I was a year late in upgrading my desktop PC and that meant that an additional 12 months of flotsam built up around my operating system. All of the tools out there that allow you to migrate from one PC to another are a joke–the last thing I would want to do is bring all my old junk to a new system.
With the debut of Windows 8, I knew that it was time to clean house. And can you ever buy good houses these days: 3.5Ghz processors, 16GB of RAM, 2TB of storage, onboard 32GB SSD drive dedicated to a cache, and 2GB of dedicated video, all for barely $1,000.
And a copy of Windows 8, whether I wanted it or not. And at the time of my purchase, I wasn’t sure. In our local paper’s Technology section, a well-intended but misguided reviewer scared me with his warnings about how Windows 8 requires that all applications run full-screen. I wondered if the product was to be renamed Wall 8. I didn’t feel any more comfortable about this new OS when Microsoft CEO Steve Ballmer fired its chief architect just two weeks after its release.
My new PC arrived Saturday afternoon and I am writing this to you on Tuesday. So far, nothing has blown up and no objects have been hurled across the room. Is this a product of my new PC or the $5 additional dollars I spent yesterday? Here’s my story…
I will start by saying that I don’t think I will ever buy a notebook or a desktop PC again without an SSD drive. My notebook has one as its only drive and my desktop now has one acting as a cache. Pardon the mixed metaphor, but both machines scream in utter silence. While it is hard to ignore their skewed dollars-per-data ratio, it is impossible to ignore how much they improve the computing experience.
You’ve probably all heard the basic narrative by now: Windows 8 has eliminated the Start Menu and Start Button in favor of an entire Start Screen. That screen sports tiles that can represent native apps, services, shortcuts, and traditional apps. On a tablet or smartphone, those tiles make up the entire experience; on a desktop or notebook, you alternate between the tiles and the more traditional Desktop, depending upon your needs and preferences.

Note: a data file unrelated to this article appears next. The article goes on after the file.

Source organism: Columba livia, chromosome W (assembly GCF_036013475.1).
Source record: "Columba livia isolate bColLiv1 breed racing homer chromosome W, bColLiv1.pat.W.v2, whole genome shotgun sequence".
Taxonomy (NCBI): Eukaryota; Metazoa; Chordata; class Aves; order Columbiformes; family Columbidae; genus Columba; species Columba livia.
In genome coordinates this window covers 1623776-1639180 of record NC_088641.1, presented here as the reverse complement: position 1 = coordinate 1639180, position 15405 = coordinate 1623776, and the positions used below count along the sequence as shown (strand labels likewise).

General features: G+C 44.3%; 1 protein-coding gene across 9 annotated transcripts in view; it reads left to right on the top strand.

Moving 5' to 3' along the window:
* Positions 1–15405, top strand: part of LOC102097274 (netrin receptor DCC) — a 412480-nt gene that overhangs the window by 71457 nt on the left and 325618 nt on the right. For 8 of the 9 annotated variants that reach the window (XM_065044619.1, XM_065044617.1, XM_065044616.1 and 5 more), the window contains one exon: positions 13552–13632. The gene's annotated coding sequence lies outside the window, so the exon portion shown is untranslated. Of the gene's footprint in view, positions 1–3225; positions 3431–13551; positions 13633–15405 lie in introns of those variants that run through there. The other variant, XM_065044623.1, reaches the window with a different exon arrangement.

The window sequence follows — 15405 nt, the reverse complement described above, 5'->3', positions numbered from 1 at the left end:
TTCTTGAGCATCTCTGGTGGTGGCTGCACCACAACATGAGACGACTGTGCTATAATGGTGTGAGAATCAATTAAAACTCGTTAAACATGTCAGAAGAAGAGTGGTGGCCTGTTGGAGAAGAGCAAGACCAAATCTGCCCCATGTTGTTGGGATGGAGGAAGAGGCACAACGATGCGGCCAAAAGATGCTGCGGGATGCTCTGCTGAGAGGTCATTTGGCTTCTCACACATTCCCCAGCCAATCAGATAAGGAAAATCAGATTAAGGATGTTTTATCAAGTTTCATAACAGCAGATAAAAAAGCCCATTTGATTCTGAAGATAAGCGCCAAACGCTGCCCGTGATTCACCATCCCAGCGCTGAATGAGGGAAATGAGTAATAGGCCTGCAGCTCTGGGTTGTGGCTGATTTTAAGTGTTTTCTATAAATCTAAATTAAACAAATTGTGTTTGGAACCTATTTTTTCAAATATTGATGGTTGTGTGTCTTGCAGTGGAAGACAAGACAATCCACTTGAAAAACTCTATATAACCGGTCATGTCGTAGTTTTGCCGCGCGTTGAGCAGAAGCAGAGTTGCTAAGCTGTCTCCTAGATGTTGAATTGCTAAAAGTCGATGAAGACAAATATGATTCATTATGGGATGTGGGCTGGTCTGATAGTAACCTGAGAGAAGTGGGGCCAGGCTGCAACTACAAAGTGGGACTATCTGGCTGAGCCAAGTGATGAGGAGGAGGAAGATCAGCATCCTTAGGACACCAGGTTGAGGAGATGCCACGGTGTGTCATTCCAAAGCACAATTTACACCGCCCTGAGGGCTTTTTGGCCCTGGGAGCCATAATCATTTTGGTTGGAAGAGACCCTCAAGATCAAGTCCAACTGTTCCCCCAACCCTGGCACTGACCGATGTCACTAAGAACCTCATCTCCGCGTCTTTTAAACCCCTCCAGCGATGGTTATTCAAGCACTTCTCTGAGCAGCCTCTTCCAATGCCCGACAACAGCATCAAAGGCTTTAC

Upon booting my new desktop, Windows 8 makes its presence known through a series of questions, observations, and narratives. Irrespective of what anyone thinks of the new paradigm, it is obvious that much care went into the design. Its digital persona exudes ease of accomplishment.
My biggest fear was the continuing erosion of keystroke access for basic functions, which began with Windows XP and continued through Windows 7. I begrudge nobody who prefers to work with a mouse; having choices to suit our preferences is at the core of smart interface design. But I take it as an indisputable fact that I operate faster with my keyboard than anyone could with a mouse, and I have watched with disdain as Windows has become increasingly mouse-centric in the name of user-friendliness.
So I was relieved at first blush that I could function with my fingers. From the comfort of my keyboard, I could move around the interface, launch apps, bring up the Control Panel, the so-called “Charms,” and get to my Desktop. In many cases, keystroke access is improved under Windows 8 and the list of keyboard shortcuts is much longer with 8 than 7.
And it’s fast. It’s much faster than Windows 7, as tests on my old PC make obvious. Screens draw quickly and the flat interface acts as if it finally unencumbered with shadows, 3D effects, and transparency. My pet peeve with Windows 7 was its poor contrast between interface elements. For instance, it was always difficult for me to distinguish between an active app and a background app, because the title bars were too close in shade. That is most definitely not the case with Windows 8 and the level of interface customizability far surpasses its predecessors.